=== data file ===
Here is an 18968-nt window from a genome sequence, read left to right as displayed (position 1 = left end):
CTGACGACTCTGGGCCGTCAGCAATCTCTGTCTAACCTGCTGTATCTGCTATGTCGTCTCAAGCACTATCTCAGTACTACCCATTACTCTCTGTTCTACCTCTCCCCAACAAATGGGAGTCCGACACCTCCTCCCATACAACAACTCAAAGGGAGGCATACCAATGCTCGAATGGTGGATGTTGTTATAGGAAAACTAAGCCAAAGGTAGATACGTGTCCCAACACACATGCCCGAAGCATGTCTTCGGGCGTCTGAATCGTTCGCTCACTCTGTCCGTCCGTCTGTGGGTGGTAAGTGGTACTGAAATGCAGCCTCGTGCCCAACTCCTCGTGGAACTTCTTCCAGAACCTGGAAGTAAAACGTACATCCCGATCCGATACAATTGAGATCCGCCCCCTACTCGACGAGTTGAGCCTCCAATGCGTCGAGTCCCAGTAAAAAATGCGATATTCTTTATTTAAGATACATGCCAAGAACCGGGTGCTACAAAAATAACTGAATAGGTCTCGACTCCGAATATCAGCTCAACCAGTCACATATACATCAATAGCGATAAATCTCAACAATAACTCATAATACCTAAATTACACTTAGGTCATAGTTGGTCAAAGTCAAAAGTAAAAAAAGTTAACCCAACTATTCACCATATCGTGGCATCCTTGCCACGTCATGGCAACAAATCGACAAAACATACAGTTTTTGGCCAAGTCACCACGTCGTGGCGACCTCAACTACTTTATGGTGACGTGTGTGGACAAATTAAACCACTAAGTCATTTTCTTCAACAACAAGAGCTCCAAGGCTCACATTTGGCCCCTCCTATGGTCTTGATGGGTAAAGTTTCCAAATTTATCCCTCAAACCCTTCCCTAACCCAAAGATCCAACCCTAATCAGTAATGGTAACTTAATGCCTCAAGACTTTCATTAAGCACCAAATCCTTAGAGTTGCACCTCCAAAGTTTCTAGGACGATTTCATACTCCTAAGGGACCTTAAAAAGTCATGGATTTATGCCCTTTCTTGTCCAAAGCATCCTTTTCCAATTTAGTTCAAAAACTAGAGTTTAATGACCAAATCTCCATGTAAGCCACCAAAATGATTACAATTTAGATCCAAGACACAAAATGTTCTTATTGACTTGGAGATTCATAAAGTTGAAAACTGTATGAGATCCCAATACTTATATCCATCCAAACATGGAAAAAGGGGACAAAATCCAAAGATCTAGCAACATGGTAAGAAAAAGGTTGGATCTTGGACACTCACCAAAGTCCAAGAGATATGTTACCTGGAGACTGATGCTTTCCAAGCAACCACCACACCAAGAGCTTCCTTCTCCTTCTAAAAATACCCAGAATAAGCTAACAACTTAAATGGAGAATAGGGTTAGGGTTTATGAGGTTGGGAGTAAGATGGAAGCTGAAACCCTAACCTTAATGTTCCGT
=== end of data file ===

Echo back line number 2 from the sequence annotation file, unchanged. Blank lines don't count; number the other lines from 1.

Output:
CTGACGACTCTGGGCCGTCAGCAATCTCTGTCTAACCTGCTGTATCTGCTATGTCGTCTCAAGCACTATCTCAGTACTACCCATTACTCTCTGTTCTACCTCTCCCCAACAAATGGGAGTCCGACACCTCCTCCCATACAACAACTCAAAGGGAGGCATACCAATGCTCGAATGGTGGATGTTGTTATAGGAAAACTAAGCCAAAGGTAGATACGTGTCCCAACACACATGCCCGAAGCATGTCTTCGGGCGTCTGAATCGTTCGCTCACTCTGTCCGTCCGTCTGTGGGTGGTAAGTGGTACTGAAATGCAGCCTCGTGCCCAACTCCTCGTGGAACTTCTTCCAGAACCTGGAAGTAAAACGTACATCCCGATCCGATACAATTGAGATCCGCCCCCTACTCGACGAGTTGAGCCTCCAATGCGTCGAGTCCCAGTAAAAAATGCGATATTCTTTATTTAAGATACATGCCAAGAACCGGGTGCTACAAAAATAACTGAATAGGTCTCGACTCCGAATATCAGCTCAACCAGTCACATATACATCAATAGCGATAAATCTCAACAATAACTCATAATACCTAAATTACACTTAGGTCATAGTTGGTCAAAGTCAAAAGTAAAAAAAGTTAACCCAACTATTCACCATATCGTGGCATCCTTGCCACGTCATGGCAACAAATCGACAAAACATACAGTTTTTGGCCAAGTCACCACGTCGTGGCGACCTCAACTACTTTATGGTGACGTGTGTGGACAAATTAAACCACTAAGTCATTTTCTTCAACAACAAGAGCTCCAAGGCTCACATTTGGCCCCTCCTATGGTCTTGATGGGTAAAGTTTCCAAATTTATCCCTCAAACCCTTCCCTAACCCAAAGATCCAACCCTAATCAGTAATGGTAACTTAATGCCTCAAGACTTTCATTAAGCACCAAATCCTTAGAGTTGCACCTCCAAAGTTTCTAGGACGATTTCATACTCCTAAGGGACCTTAAAAAGTCATGGATTTATGCCCTTTCTTGTCCAAAGCATCCTTTTCCAATTTAGTTCAAAAACTAGAGTTTAATGACCAAATCTCCATGTAAGCCACCAAAATGATTACAATTTAGATCCAAGACACAAAATGTTCTTATTGACTTGGAGATTCATAAAGTTGAAAACTGTATGAGATCCCAATACTTATATCCATCCAAACATGGAAAAAGGGGACAAAATCCAAAGATCTAGCAACATGGTAAGAAAAAGGTTGGATCTTGGACACTCACCAAAGTCCAAGAGATATGTTACCTGGAGACTGATGCTTTCCAAGCAACCACCACACCAAGAGCTTCCTTCTCCTTCTAAAAATACCCAGAATAAGCTAACAACTTAAATGGAGAATAGGGTTAGGGTTTATGAGGTTGGGAGTAAGATGGAAGCTGAAACCCTAACCTTAATGTTCCGT